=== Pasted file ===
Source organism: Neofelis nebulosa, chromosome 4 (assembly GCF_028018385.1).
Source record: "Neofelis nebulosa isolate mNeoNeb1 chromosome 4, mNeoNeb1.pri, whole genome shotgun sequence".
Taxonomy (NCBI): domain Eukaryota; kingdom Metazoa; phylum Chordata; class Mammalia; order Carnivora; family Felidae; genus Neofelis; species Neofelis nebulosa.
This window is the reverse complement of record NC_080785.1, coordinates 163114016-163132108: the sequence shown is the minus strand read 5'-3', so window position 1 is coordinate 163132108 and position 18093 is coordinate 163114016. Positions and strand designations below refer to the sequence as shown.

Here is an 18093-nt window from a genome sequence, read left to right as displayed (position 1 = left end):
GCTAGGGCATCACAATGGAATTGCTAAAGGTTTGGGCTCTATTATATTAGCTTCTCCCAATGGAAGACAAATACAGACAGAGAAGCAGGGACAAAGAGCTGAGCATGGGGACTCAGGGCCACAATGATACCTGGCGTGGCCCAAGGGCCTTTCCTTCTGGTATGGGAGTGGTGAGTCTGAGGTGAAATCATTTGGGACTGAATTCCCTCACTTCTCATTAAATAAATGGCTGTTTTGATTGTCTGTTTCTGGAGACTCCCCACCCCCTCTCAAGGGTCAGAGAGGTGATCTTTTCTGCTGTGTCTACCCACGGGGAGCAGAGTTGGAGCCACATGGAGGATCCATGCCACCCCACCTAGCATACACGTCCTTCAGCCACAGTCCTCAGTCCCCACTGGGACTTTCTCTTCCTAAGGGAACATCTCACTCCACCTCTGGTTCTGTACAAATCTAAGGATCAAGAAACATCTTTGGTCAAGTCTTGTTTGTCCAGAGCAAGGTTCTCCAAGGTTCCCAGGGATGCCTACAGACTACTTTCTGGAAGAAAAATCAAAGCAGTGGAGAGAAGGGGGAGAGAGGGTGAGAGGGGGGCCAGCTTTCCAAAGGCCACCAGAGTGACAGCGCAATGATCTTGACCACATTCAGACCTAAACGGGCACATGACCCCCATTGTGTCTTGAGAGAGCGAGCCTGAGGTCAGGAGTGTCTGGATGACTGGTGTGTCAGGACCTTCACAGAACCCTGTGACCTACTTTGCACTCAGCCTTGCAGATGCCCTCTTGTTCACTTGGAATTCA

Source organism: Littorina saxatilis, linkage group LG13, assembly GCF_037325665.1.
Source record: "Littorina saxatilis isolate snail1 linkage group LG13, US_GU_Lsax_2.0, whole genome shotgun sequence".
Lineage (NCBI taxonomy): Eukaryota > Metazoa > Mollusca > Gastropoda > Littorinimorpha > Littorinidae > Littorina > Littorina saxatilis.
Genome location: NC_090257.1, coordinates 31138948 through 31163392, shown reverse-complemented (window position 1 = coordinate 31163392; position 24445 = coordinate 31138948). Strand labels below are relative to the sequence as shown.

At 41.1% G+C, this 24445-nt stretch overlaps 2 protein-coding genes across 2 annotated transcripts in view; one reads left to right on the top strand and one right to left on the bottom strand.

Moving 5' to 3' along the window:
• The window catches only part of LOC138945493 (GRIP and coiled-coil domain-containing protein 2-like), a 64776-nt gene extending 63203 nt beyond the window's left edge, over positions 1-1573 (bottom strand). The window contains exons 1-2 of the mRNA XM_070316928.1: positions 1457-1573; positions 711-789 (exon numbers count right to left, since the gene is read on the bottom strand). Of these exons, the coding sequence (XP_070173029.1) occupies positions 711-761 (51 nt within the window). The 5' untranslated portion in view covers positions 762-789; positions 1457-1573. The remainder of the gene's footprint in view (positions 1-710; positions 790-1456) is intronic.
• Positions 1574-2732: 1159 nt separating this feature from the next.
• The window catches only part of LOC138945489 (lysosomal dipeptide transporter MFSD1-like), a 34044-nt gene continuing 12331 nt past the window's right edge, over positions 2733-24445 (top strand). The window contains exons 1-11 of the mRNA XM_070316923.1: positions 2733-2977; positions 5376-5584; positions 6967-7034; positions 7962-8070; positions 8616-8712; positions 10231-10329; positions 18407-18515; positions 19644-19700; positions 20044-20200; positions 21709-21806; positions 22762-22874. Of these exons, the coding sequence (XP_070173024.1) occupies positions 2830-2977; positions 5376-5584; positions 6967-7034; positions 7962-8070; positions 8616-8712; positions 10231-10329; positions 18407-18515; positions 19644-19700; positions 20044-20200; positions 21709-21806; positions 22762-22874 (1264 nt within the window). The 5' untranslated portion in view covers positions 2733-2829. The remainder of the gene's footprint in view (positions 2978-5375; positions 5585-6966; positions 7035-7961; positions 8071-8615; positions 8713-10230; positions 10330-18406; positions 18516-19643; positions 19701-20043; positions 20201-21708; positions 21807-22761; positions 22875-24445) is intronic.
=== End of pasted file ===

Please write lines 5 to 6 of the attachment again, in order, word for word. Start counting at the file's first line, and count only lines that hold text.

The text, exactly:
Here is an 18093-nt window from a genome sequence, read left to right as displayed (position 1 = left end):
GCTAGGGCATCACAATGGAATTGCTAAAGGTTTGGGCTCTATTATATTAGCTTCTCCCAATGGAAGACAAATACAGACAGAGAAGCAGGGACAAAGAGCTGAGCATGGGGACTCAGGGCCACAATGATACCTGGCGTGGCCCAAGGGCCTTTCCTTCTGGTATGGGAGTGGTGAGTCTGAGGTGAAATCATTTGGGACTGAATTCCCTCACTTCTCATTAAATAAATGGCTGTTTTGATTGTCTGTTTCTGGAGACTCCCCACCCCCTCTCAAGGGTCAGAGAGGTGATCTTTTCTGCTGTGTCTACCCACGGGGAGCAGAGTTGGAGCCACATGGAGGATCCATGCCACCCCACCTAGCATACACGTCCTTCAGCCACAGTCCTCAGTCCCCACTGGGACTTTCTCTTCCTAAGGGAACATCTCACTCCACCTCTGGTTCTGTACAAATCTAAGGATCAAGAAACATCTTTGGTCAAGTCTTGTTTGTCCAGAGCAAGGTTCTCCAAGGTTCCCAGGGATGCCTACAGACTACTTTCTGGAAGAAAAATCAAAGCAGTGGAGAGAAGGGGGAGAGAGGGTGAGAGGGGGGCCAGCTTTCCAAAGGCCACCAGAGTGACAGCGCAATGATCTTGACCACATTCAGACCTAAACGGGCACATGACCCCCATTGTGTCTTGAGAGAGCGAGCCTGAGGTCAGGAGTGTCTGGATGACTGGTGTGTCAGGACCTTCACAGAACCCTGTGACCTACTTTGCACTCAGCCTTGCAGATGCCCTCTTGTTCACTTGGAATTCA